Ferguson has good size, arm strength and a nice release. And Luginbill sees more.
"What I like about Riley is his swagger," Luginbill said.
Of the quarterbacks here, there's no mistaking Morris is the most polished. This 6-2, 186-pound Michigan commitment can compete in any group.
We both know that being here is an honor. It's a blessing to play with the best.” -- 2013 QB prospect Shane Morris
"If Shane were in this class he would be a top five or six guy in the country," Luginbill said. "He has great arm strength and a wonderful, compact delivery. He has things you can't coach."
That's high praise for the junior southpaw quarterback of the Midwest team. Morris knows his time comes next year. In the meantime, he just wants to make the most of this opportunity. He also knows that this is a chance for him and Ferguson to really make a name for themselves.
"I first met Riley at a Michigan camp last year and we battled it out and had a lot of fun," Morris said. "We both know that being here is an honor. It's a blessing to play with the best. We both want to prove we can compete with the 2012 kids. And we want to have some fun.
"Hopefully we can be at Elite 11 next year, but I don't want to jinx it. I want to just enjoy this, learn and become a better quarterback. This is something great."
One shouldn't expect any of these quarterbacks to come in here and set Disney World's football fields on fire. These guys are all playing with new teammates. In 7-on-7s, it takes time to mesh with your receivers. Everyone has to learn the plays and get their timing and rhythm down. All the while, they are playing against some of the best defensive backs in the country. And these are talented players that they rarely see back home. To make things even more difficult, they have only one two-hour practice session together on the first day of the event. That would be tough on anyone.
"It's pretty tough to come out here cold," said Nick Patti, an Elite 11 quarterback from Dr. Phillips High School in Orlando, Fla., who was watching the event on Saturday after flying home from California. "I have played with and thrown to many of these guys at camps and combines. It takes a little bit to get on the same page.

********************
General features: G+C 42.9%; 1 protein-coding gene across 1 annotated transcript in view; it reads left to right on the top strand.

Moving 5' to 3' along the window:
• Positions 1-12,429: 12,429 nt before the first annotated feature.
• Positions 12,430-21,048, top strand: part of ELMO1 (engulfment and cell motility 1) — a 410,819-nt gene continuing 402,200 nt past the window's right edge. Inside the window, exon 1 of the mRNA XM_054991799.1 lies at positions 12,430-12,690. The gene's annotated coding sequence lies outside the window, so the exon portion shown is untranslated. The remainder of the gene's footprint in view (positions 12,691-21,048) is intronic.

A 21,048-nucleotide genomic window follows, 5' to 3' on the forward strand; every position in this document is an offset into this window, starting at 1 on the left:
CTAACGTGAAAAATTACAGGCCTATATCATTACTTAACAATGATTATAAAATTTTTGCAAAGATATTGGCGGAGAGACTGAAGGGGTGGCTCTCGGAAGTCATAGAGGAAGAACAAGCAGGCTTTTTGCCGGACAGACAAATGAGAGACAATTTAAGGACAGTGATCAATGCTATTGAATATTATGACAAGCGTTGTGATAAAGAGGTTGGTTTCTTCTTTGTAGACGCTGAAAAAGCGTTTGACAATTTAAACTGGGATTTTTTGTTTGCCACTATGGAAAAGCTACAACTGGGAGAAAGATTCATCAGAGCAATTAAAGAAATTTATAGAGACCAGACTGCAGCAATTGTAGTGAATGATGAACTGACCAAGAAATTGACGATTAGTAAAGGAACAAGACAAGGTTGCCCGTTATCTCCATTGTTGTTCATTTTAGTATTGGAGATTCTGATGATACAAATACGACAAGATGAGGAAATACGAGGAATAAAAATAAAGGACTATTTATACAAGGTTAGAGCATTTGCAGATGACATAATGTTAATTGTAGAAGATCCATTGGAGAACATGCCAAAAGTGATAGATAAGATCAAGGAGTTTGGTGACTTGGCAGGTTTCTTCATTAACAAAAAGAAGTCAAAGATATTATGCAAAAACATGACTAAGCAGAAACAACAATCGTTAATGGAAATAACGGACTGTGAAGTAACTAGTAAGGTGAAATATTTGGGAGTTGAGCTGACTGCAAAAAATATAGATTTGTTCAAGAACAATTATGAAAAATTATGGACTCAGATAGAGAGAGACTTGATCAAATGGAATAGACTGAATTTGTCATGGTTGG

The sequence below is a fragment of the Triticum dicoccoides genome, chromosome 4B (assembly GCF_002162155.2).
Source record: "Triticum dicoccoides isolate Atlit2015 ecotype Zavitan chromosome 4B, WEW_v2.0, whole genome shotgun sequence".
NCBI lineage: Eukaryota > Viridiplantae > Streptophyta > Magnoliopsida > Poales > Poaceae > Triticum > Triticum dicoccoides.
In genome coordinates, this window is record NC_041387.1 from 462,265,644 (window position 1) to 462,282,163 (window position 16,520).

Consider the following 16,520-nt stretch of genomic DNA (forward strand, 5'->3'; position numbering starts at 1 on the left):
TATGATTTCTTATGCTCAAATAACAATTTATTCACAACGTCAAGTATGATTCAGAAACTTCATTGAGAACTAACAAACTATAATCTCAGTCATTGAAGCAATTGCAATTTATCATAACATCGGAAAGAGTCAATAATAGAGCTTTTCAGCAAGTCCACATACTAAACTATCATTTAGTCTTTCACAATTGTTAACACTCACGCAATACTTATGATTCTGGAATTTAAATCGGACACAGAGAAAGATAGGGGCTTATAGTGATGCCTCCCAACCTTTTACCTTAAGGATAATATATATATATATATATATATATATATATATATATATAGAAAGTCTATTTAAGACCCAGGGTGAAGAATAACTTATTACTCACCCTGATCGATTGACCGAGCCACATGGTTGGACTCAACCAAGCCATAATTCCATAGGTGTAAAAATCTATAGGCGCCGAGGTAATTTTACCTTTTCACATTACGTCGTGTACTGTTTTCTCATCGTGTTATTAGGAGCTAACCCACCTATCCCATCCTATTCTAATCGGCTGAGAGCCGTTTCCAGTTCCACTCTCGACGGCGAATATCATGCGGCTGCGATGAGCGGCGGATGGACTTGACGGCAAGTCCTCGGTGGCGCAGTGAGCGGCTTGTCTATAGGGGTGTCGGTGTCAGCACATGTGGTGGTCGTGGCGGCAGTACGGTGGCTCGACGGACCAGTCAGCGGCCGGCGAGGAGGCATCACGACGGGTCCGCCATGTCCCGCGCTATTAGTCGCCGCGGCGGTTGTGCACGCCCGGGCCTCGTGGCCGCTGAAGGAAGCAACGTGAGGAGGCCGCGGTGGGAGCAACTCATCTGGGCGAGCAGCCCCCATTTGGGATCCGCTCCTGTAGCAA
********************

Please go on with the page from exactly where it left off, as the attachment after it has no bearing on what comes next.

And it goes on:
"At the same time, these are some of the top guys in the country so it should be quicker than your average guys. But one thing I can say as a quarterback is that you have to have the ability to adapt. A good quarterback will."
Still, considering all the variables these guys have had to deal with at Gridiron Kings, they have had their shining moments.
"These quarterbacks have been great," said Matt James, the head coach of the Nike Football Training Camp. "With the Elite 11 blowing up to 24 guys this season, we knew there was still some talented guys left over. Mike [Baker] was a guy on the Elite 11 bubble and we knew we couldn't take that many West Coast guys, so this worked out great for him. He's done so well so far. I haven't seen much of Matt [Davis] here yet, but I know what he's capable of. He can really spin the ball. The two young guys look super and this event gives them a chance to get their feet wet in this type of setting and it's a great experience for them. And next year they both have a very good shot at Elite 11."
Jamie Newberg has been covering recruiting both in the Southeast and nationally for 19 years. He can be reached at firstname.lastname@example.org.